The Battle against Over-regulation

After years of seeing new regulations being imposed on businesses, we are now finally seeing some relief. Most of us that run businesses are thankful for this change, but we need to examine the dynamics of how this pendulum of increase and decrease occurs so that we can act in a manner that will allow long-term relief from additional regulation. What we see now is a reaction to extreme over-regulation, but that doesn’t mean that this trend will continue without substantial change in how business is conducted on a national scale.

We can learn an important lesson from a period in the history of our country that is studied very little these days. It is known as the “Progressive Era” (the 1890s to 1920s). The movement that dominated this era was a reaction to social and economic problems that developed in the previous era, known as the “Gilded Age.” The term was taken from Mark Twain’s 1873 novel The Gilded Age: A Tale of Today. The book satirized problems of the day that were masked by a gilding of thin gold.
The Gilded Age was a time of tremendous economic growth in the United States. Ideally, it should have been a time of prosperity for everyone. In reality, some businesses thrived to the point where they dominated industries and drove the competition into bankruptcy. Some workers benefited from large wage increases, while others ended up in poverty.
The most successful industrialists, such as Jay Gould and Cornelius Vanderbilt, bought off politicians to gain favorable conditions for their businesses. As a result, they gained ever more power and wealth at the expense of others.

This social injustice led to reforms initiated in the Progressive Era. The reforms were designed to fight the corruption in business and government by employing “scientific” methods to solve the problems. It was started by intellectuals in major universities who gained the opportunity to “advise” the government on policy. Think tanks and similar groups were established to lead politicians in the right direction. The intellectuals were promoted as being above reproach, interested only in making life better for society through social reform. Their claim was that they were guided by scientific principles alone, not political motives. They were armed with a new science of economics. Interestingly, they looked to Germany for guidance. Most of the leaders went to Germany for their masters’ degrees.

As the influence of the progressives grew, they were able to form regulatory agencies within the government. These agencies had a degree of autonomy, not having to go through the process of legislation and judicial approval. They created laws (regulations), decided if the laws they created were constitutional, and then enforced them. They became a kind of fourth branch of government. Although they were subject to the oversight of the other branches, the reality was that they were able to act independently in their day-to-day activities.

As the progressives gained more power, they used “science” to influence a lot more than economics. They used the principles of Darwinism to promote social engineering. The policies that resulted from this were extremely disturbing. They believed that Anglo-Saxons were genetically superior to other races, so they sought to minimize the immigration of all other races. They forcibly sterilized thousands of people whom they considered unable to contribute to society. The movement came to dominate both republicans and democrats, including presidents Theodore Roosevelt and Woodrow Wilson. It’s painful to think that the government of the United States, backed by the majority of its citizens, could enact such policies. But then 50 years ago, who’d have thought that killing unborn children would be legal.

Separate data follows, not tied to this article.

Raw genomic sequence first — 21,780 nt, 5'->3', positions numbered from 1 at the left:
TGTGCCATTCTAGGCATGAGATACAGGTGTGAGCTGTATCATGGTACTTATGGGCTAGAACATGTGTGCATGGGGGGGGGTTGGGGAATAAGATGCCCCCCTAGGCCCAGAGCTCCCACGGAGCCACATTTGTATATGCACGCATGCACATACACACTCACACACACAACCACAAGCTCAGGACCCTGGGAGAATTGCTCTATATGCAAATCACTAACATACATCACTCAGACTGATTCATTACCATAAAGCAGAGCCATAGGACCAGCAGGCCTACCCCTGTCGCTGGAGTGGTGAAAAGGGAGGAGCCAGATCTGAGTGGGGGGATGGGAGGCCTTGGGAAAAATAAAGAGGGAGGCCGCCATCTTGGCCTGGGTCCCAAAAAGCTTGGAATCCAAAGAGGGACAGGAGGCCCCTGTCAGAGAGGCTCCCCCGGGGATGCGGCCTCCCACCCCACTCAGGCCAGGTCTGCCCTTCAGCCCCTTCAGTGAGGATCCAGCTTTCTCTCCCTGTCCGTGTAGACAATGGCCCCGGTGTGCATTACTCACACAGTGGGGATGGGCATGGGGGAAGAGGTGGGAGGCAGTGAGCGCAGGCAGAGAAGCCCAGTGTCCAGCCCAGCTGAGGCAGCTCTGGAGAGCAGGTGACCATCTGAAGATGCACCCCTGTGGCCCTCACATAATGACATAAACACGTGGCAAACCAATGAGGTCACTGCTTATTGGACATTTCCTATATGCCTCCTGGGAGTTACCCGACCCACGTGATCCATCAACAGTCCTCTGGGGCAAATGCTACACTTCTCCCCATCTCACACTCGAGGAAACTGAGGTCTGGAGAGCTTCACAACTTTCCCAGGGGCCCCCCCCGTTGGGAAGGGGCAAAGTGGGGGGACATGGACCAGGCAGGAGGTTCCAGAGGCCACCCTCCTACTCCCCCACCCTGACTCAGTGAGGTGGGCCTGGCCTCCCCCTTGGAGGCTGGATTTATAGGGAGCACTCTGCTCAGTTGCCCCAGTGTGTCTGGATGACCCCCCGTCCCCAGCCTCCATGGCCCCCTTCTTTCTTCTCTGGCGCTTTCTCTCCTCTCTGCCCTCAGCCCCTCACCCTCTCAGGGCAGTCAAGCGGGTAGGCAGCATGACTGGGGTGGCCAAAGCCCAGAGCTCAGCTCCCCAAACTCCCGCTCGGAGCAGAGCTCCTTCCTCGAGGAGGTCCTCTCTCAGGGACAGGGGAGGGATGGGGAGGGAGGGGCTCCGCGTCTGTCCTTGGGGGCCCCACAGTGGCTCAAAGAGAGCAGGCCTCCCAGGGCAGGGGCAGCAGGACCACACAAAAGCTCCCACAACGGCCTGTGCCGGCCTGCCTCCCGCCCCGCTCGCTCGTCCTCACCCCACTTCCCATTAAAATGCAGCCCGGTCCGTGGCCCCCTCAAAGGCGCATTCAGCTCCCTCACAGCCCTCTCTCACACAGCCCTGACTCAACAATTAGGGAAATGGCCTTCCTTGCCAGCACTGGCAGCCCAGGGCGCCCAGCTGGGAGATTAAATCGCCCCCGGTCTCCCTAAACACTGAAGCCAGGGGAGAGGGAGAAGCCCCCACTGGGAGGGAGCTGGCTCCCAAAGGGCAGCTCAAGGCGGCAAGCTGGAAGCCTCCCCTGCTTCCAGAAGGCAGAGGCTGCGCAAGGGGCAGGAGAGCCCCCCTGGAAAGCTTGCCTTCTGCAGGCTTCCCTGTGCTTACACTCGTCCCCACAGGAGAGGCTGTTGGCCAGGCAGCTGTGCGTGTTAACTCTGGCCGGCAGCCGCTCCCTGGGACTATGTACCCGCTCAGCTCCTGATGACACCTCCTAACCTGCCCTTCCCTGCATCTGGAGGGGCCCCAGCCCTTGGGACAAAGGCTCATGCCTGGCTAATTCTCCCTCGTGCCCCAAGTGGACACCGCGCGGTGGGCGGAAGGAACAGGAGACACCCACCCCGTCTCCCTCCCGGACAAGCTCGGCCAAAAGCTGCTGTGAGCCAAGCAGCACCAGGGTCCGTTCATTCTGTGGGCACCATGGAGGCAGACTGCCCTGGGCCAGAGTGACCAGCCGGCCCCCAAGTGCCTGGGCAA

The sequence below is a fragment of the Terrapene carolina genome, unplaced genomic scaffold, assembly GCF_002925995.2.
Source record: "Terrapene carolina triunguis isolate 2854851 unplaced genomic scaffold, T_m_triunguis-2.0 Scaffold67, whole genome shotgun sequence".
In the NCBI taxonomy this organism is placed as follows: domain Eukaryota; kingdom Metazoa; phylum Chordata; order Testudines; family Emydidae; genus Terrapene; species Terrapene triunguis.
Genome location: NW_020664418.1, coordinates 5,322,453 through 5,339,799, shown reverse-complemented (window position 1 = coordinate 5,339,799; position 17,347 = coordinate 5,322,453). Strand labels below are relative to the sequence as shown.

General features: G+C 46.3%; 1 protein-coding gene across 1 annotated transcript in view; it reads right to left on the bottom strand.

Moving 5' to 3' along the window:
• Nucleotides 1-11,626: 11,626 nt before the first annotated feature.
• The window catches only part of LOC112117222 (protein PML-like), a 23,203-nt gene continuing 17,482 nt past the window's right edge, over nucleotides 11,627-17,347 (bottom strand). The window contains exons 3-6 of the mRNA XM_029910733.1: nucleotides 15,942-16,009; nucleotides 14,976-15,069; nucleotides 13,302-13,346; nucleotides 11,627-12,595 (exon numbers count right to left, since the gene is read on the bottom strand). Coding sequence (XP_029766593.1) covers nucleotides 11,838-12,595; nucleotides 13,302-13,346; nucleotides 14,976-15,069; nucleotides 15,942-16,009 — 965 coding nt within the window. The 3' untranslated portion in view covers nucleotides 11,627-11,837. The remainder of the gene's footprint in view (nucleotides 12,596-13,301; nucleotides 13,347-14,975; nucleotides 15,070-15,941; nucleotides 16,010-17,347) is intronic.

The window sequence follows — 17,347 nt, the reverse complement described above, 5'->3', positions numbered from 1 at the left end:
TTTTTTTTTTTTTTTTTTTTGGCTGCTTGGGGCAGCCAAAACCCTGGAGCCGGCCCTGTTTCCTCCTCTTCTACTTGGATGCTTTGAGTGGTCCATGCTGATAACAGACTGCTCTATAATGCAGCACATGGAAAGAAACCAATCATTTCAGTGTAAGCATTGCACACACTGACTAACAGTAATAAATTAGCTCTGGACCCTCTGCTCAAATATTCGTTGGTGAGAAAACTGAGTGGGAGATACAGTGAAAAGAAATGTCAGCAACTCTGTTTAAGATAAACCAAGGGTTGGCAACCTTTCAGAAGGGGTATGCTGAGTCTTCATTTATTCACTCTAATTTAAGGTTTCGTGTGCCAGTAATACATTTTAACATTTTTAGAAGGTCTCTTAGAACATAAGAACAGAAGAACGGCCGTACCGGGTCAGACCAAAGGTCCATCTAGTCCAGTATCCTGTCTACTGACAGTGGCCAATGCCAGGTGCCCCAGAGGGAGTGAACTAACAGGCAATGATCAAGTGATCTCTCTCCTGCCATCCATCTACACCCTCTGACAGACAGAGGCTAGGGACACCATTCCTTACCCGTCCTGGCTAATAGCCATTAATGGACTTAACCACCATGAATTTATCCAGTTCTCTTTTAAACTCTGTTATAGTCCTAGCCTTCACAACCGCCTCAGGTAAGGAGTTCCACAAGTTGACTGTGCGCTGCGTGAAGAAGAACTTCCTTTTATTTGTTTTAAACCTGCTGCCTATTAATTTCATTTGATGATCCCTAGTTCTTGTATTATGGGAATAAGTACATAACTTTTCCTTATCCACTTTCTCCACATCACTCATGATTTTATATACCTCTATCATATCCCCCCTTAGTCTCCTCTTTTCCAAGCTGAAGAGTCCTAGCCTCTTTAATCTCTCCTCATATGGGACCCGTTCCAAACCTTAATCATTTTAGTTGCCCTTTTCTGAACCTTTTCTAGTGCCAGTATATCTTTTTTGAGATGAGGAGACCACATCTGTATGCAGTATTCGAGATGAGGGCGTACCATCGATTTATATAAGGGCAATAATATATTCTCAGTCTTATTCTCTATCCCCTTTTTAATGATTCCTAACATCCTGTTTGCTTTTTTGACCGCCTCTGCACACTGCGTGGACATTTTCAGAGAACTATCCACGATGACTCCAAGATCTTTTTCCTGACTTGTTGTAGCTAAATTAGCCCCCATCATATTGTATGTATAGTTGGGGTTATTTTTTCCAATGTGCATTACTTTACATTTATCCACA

The point for us is that extreme corruption by businessmen opened the way for progressives to get a foothold in government. Once they did, progressives led the country into a very different, but in many ways, more sinister form of corruption. If anyone wants to find out more about this bizarre chapter in American history, I recommend the book Illiberal Reformers by Thomas C. Leonard. It’s not an easy read, but it’s very revealing.

Most of the regulatory agencies at work in the federal government can trace their beginnings to the Progressive Era. Some of these agencies are absolutely necessary. Laissez-faire, that is, allowing businesses to run without government interference, leads to corruption in business. Consumers will be defrauded; workers will be exploited; the environment will be polluted.
But as we saw, unregulated government leads to a different kind of corruption, regardless of how adamantly politicians claim that they are inspired by a greater good. Unchecked political power will corrupt; the public will be defrauded. Unfortunately, it’s human nature.

So, other than voting, what can we do? Not many of us are in a position to become politically active. One thing we can do is to conduct our businesses in a socially responsible manner. Obviously, the actions of one business won’t change the policies of the government, but we can cast a strong vote for less regulation by having consideration for our customers, employees, business associates, and neighbors.